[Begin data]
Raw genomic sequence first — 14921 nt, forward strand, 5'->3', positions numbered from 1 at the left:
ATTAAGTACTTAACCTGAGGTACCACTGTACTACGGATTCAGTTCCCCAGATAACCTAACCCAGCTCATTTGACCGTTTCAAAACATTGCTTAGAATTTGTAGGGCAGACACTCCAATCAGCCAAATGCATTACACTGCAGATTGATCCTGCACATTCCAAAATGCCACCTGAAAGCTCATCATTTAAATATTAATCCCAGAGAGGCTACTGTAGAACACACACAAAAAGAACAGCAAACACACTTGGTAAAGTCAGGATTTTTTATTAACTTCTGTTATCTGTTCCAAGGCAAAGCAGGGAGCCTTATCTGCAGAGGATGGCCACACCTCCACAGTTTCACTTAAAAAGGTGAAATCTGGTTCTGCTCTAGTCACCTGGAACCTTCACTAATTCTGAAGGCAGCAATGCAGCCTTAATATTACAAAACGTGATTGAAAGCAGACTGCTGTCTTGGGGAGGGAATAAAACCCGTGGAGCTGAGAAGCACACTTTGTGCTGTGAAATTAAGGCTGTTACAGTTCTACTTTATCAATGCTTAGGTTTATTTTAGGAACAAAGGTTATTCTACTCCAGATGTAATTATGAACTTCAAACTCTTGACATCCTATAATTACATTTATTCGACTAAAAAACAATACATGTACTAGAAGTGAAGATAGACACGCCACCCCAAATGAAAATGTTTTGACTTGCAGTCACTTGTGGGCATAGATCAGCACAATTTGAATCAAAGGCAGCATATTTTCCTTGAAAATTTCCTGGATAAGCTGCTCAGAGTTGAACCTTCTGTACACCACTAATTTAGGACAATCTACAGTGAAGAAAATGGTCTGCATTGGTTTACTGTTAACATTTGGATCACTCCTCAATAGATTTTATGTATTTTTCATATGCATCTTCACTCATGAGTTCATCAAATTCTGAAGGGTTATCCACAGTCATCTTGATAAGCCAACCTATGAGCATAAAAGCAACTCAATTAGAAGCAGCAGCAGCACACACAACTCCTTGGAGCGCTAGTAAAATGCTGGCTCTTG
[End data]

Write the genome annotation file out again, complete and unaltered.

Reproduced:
Raw genomic sequence first — 14921 nt, forward strand, 5'->3', positions numbered from 1 at the left:
ATTAAGTACTTAACCTGAGGTACCACTGTACTACGGATTCAGTTCCCCAGATAACCTAACCCAGCTCATTTGACCGTTTCAAAACATTGCTTAGAATTTGTAGGGCAGACACTCCAATCAGCCAAATGCATTACACTGCAGATTGATCCTGCACATTCCAAAATGCCACCTGAAAGCTCATCATTTAAATATTAATCCCAGAGAGGCTACTGTAGAACACACACAAAAAGAACAGCAAACACACTTGGTAAAGTCAGGATTTTTTATTAACTTCTGTTATCTGTTCCAAGGCAAAGCAGGGAGCCTTATCTGCAGAGGATGGCCACACCTCCACAGTTTCACTTAAAAAGGTGAAATCTGGTTCTGCTCTAGTCACCTGGAACCTTCACTAATTCTGAAGGCAGCAATGCAGCCTTAATATTACAAAACGTGATTGAAAGCAGACTGCTGTCTTGGGGAGGGAATAAAACCCGTGGAGCTGAGAAGCACACTTTGTGCTGTGAAATTAAGGCTGTTACAGTTCTACTTTATCAATGCTTAGGTTTATTTTAGGAACAAAGGTTATTCTACTCCAGATGTAATTATGAACTTCAAACTCTTGACATCCTATAATTACATTTATTCGACTAAAAAACAATACATGTACTAGAAGTGAAGATAGACACGCCACCCCAAATGAAAATGTTTTGACTTGCAGTCACTTGTGGGCATAGATCAGCACAATTTGAATCAAAGGCAGCATATTTTCCTTGAAAATTTCCTGGATAAGCTGCTCAGAGTTGAACCTTCTGTACACCACTAATTTAGGACAATCTACAGTGAAGAAAATGGTCTGCATTGGTTTACTGTTAACATTTGGATCACTCCTCAATAGATTTTATGTATTTTTCATATGCATCTTCACTCATGAGTTCATCAAATTCTGAAGGGTTATCCACAGTCATCTTGATAAGCCAACCTATGAGCATAAAAGCAACTCAATTAGAAGCAGCAGCAGCACACACAACTCCTTGGAGCGCTAGTAAAATGCTGGCTCTTG